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I have a dependent count variable that measures the number of days spent in a hospital (LOS) for a group of patients who received two different medical interventions upon hospitalization. I'm trying to examine the effect of the treatment on the dependent variable, LOS while controlling for other variables. Would it be appropriate to use a negative binomial model here? Normally, I'd think yes, but I'm a bit confused since everything I've read on Poisson and Negative Binomial regression says that I need to be using counts that have the same time period (or use an offset). But in my case, the time, or days spent in the hospital, is my dependent variable. Given this, would it still be appropriate to use negative binomial regression? If it helps in providing an answer, I'm using the following SAS code (but am not sure if it's appropriate):

proc genmod data=work.hosp;
class trt gender;
model los = trt admissiondept age severity_index gender injscore / dist=negbin link=log type3;
run;
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    $\begingroup$ "examine the effect of the treatment on the dependent variable while controlling for LOS"... If LOS is your dependent variable, you can't be controlling for it, for then it would appear on both sides of the equation. Is it your DV (in which case you're not controlling for it) or is it a covariate (in which case, it's not your dependent variable)? This confusion in your question cannot lead to good answers. $\endgroup$ – Glen_b Jan 2 '15 at 3:13
  • $\begingroup$ Thanks, Glen_b for pointing that out. You are exactly right. I've edited my question accordingly. The LOS is my DV -- I'm not controlling for it. I guess that's what happens when you make a most at 3:30 in the morning. ;-) $\endgroup$ – StatsStudent Jan 12 '15 at 8:34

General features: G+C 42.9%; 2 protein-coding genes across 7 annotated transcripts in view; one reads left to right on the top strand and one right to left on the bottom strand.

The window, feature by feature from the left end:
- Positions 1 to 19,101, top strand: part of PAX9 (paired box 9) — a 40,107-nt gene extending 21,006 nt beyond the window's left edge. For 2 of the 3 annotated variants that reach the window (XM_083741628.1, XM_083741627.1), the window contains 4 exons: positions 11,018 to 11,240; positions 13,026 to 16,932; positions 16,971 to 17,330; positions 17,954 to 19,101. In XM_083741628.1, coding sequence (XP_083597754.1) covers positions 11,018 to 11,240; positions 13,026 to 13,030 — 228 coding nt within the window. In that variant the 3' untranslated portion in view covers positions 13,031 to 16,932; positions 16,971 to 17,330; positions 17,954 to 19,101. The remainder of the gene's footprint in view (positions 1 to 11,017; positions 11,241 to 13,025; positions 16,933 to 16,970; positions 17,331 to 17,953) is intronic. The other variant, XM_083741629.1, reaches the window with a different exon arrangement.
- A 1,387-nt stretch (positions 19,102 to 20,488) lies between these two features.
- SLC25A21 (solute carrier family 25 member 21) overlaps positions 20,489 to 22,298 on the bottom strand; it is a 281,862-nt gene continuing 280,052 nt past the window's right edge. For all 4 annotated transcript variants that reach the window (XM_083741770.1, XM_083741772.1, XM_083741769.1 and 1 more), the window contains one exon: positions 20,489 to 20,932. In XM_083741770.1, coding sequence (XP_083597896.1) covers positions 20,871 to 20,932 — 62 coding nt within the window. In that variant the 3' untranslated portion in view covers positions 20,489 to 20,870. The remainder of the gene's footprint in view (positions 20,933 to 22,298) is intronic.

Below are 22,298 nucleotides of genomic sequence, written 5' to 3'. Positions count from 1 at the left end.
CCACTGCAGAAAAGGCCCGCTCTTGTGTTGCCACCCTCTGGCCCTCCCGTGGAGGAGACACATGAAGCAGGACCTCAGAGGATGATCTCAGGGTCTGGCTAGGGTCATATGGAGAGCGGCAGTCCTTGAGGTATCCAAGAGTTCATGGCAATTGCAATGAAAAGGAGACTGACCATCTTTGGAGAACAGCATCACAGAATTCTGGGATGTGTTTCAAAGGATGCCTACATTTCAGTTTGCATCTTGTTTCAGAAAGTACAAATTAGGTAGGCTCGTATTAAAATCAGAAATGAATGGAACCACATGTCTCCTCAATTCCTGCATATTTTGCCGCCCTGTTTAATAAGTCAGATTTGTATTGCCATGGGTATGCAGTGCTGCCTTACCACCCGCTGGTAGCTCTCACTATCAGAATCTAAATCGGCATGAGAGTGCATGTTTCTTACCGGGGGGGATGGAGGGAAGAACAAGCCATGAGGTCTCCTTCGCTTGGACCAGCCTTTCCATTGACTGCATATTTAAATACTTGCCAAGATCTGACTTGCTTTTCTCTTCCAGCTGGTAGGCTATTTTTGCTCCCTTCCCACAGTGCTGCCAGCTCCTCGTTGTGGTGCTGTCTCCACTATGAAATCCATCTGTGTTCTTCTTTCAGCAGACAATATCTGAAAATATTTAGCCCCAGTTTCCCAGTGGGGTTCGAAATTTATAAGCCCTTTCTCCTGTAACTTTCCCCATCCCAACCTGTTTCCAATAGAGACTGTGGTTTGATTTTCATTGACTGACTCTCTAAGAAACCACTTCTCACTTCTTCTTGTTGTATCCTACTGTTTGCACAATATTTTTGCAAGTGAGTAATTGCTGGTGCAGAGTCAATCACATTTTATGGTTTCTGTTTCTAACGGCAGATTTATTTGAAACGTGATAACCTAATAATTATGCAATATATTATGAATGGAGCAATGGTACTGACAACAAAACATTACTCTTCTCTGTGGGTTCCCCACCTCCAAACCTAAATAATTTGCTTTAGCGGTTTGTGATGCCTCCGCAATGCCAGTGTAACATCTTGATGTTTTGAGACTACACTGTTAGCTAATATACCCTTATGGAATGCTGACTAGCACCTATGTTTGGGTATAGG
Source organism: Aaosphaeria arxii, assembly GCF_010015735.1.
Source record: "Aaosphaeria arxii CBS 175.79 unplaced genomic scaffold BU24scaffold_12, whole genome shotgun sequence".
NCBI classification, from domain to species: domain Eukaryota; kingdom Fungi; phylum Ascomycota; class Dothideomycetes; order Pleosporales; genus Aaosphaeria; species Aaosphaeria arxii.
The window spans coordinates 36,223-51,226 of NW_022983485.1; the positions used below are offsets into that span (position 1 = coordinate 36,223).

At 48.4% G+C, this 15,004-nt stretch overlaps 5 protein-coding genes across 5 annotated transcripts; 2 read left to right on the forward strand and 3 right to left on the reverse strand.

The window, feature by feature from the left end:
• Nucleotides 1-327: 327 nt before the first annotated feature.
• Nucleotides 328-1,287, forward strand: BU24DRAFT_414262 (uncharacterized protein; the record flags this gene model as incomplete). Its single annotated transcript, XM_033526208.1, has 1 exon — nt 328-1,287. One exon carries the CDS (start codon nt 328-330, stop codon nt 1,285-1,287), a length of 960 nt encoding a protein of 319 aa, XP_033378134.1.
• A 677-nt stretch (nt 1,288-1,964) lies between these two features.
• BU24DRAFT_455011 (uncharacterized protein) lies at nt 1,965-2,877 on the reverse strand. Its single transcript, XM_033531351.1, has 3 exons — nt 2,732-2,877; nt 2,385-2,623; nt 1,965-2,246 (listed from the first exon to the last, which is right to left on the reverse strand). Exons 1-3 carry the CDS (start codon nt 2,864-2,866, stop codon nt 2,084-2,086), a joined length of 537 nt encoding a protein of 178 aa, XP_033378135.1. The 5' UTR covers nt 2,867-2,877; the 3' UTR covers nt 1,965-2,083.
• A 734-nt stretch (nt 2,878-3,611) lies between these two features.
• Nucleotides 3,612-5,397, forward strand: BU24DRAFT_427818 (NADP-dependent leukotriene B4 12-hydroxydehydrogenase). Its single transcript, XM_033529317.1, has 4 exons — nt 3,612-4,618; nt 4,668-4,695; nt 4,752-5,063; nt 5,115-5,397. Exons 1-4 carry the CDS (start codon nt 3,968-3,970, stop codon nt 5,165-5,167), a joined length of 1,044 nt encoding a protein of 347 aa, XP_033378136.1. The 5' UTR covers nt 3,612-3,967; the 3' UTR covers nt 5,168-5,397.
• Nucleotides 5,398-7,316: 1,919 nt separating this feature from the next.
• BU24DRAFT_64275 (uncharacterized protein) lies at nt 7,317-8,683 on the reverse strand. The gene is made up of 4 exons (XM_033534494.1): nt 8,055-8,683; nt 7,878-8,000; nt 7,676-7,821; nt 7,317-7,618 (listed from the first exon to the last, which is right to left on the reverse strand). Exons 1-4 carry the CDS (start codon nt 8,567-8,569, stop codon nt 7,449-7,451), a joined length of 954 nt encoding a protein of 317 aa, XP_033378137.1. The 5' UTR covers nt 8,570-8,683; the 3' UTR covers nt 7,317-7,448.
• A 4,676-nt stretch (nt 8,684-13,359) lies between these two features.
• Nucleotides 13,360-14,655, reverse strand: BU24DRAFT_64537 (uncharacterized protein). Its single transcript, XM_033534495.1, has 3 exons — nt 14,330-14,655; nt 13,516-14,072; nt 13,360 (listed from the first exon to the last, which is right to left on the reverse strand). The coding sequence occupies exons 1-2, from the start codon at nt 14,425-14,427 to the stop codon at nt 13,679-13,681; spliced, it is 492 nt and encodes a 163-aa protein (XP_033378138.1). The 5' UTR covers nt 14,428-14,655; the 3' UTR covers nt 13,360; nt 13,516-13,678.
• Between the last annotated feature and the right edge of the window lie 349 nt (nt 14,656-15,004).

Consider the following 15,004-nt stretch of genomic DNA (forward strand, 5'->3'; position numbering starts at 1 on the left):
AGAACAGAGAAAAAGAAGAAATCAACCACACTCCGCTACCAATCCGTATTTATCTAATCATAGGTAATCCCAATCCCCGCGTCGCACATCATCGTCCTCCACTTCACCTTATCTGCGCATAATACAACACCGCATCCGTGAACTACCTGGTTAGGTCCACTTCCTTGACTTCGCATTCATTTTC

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    $\begingroup$ Just a note on the "offset" - this would be appropriate for a rate type variable. You offset to account for higher/lower "exposure" to an event happening. For example, modelling number of times the nurse was called - you would include an offset. The LOS doesn't need one. One way to see this is try to answer - model LOS per what? Difficult to fill in the "what". $\endgroup$ – probabilityislogic Jan 12 '15 at 8:44
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Assuming LOS is intended as a DV and not a covariate, "Length of stay" is not really a count (in the required sense), but a (possibly discretized) duration. You wouldn't normally use a count model for that.

I'd be inclined toward using a survival model; that will also enable you to cope with the likely censoring (for people who are still in hospital when you stop taking data, for example -- you can't just leave them out because their duration wasn't finished, otherwise you'll be biasing against people with long LOS).

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  • $\begingroup$ The data contains only patients who were discharged from the facility, so there shouldn't be any censoring. $\endgroup$ – StatsStudent Jan 12 '15 at 8:37
  • $\begingroup$ That's the problem that concerns me. If some people were not discharged, by only including those who were discharged you bias your results. $\endgroup$ – Glen_b Jan 12 '15 at 9:17
  • $\begingroup$ Let's say one of the two groups tends to have larger values than the other, but (as a result) has some undischarged patients. Then you'll lose the information in the censored observations that were left out. $\endgroup$ – Glen_b Jan 12 '15 at 9:23
  • $\begingroup$ The analysis is only among those who were discharged. "Discharged patients" is the population of interest. I am performing a separate Survival Analysis of all patients. $\endgroup$ – StatsStudent Jan 12 '15 at 21:17
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The advice you refers (that the count need to refer to the same length time intervals) seems to be irrelevant here. That is meant for a situation where you are counting number of point events within some time interval. But your response variable is a duration, so a completely different situation. So I think you could try with a Poisson (or negative binomial) regression, and then validate it with residual plots and so on.

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Negative binomial would still be appropriate. Poisson would be as well, if your data meets the equidispersion assumption. (If it does not, stick with nbreg.)

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